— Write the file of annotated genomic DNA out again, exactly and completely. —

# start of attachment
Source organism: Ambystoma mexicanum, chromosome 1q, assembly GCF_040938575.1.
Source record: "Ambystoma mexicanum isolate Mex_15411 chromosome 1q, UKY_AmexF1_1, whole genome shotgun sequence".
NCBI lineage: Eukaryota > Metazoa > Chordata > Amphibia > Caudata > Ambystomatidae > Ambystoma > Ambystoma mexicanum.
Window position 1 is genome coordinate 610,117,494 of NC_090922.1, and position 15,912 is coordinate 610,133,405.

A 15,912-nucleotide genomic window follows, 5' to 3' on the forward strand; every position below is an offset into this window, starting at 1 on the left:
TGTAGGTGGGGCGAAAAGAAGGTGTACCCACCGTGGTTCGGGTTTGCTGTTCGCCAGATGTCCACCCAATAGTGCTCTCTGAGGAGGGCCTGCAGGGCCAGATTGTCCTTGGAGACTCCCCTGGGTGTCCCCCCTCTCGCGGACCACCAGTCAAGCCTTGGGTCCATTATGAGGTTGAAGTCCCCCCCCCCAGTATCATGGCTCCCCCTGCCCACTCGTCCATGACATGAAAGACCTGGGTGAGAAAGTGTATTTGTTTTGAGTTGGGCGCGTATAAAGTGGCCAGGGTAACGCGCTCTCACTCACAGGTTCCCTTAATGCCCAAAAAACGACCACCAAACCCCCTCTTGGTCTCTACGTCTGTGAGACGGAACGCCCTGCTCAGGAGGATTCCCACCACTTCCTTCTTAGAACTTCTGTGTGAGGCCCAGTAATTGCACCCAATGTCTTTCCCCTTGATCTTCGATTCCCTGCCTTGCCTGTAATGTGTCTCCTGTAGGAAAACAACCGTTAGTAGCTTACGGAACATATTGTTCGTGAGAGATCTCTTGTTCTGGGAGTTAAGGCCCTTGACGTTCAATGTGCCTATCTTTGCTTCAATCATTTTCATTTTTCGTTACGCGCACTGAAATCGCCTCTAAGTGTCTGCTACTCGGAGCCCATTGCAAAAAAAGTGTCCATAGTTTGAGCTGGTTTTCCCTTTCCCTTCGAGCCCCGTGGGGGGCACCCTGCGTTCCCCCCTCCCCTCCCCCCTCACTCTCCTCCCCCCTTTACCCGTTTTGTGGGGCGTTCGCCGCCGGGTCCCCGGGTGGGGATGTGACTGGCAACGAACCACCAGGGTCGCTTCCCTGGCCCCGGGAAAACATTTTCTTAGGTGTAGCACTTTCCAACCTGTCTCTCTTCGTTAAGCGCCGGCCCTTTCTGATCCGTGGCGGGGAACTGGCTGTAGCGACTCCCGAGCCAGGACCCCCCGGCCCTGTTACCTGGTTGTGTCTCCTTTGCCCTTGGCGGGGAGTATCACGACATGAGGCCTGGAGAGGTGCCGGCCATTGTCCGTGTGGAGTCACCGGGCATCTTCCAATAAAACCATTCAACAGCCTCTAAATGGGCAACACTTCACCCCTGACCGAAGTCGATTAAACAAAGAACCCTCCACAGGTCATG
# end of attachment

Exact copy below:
Source organism: Ambystoma mexicanum, chromosome 1q, assembly GCF_040938575.1.
Source record: "Ambystoma mexicanum isolate Mex_15411 chromosome 1q, UKY_AmexF1_1, whole genome shotgun sequence".
NCBI lineage: Eukaryota > Metazoa > Chordata > Amphibia > Caudata > Ambystomatidae > Ambystoma > Ambystoma mexicanum.
Window position 1 is genome coordinate 610,117,494 of NC_090922.1, and position 15,912 is coordinate 610,133,405.

A 15,912-nucleotide genomic window follows, 5' to 3' on the forward strand; every position below is an offset into this window, starting at 1 on the left:
TGTAGGTGGGGCGAAAAGAAGGTGTACCCACCGTGGTTCGGGTTTGCTGTTCGCCAGATGTCCACCCAATAGTGCTCTCTGAGGAGGGCCTGCAGGGCCAGATTGTCCTTGGAGACTCCCCTGGGTGTCCCCCCTCTCGCGGACCACCAGTCAAGCCTTGGGTCCATTATGAGGTTGAAGTCCCCCCCCCCAGTATCATGGCTCCCCCTGCCCACTCGTCCATGACATGAAAGACCTGGGTGAGAAAGTGTATTTGTTTTGAGTTGGGCGCGTATAAAGTGGCCAGGGTAACGCGCTCTCACTCACAGGTTCCCTTAATGCCCAAAAAACGACCACCAAACCCCCTCTTGGTCTCTACGTCTGTGAGACGGAACGCCCTGCTCAGGAGGATTCCCACCACTTCCTTCTTAGAACTTCTGTGTGAGGCCCAGTAATTGCACCCAATGTCTTTCCCCTTGATCTTCGATTCCCTGCCTTGCCTGTAATGTGTCTCCTGTAGGAAAACAACCGTTAGTAGCTTACGGAACATATTGTTCGTGAGAGATCTCTTGTTCTGGGAGTTAAGGCCCTTGACGTTCAATGTGCCTATCTTTGCTTCAATCATTTTCATTTTTCGTTACGCGCACTGAAATCGCCTCTAAGTGTCTGCTACTCGGAGCCCATTGCAAAAAAAGTGTCCATAGTTTGAGCTGGTTTTCCCTTTCCCTTCGAGCCCCGTGGGGGGCACCCTGCGTTCCCCCCTCCCCTCCCCCCTCACTCTCCTCCCCCCTTTACCCGTTTTGTGGGGCGTTCGCCGCCGGGTCCCCGGGTGGGGATGTGACTGGCAACGAACCACCAGGGTCGCTTCCCTGGCCCCGGGAAAACATTTTCTTAGGTGTAGCACTTTCCAACCTGTCTCTCTTCGTTAAGCGCCGGCCCTTTCTGATCCGTGGCGGGGAACTGGCTGTAGCGACTCCCGAGCCAGGACCCCCCGGCCCTGTTACCTGGTTGTGTCTCCTTTGCCCTTGGCGGGGAGTATCACGACATGAGGCCTGGAGAGGTGCCGGCCATTGTCCGTGTGGAGTCACCGGGCATCTTCCAATAAAACCATTCAACAGCCTCTAAATGGGCAACACTTCACCCCTGACCGAAGTCGATTAAACAAAGAACCCTCCACAGGTCATG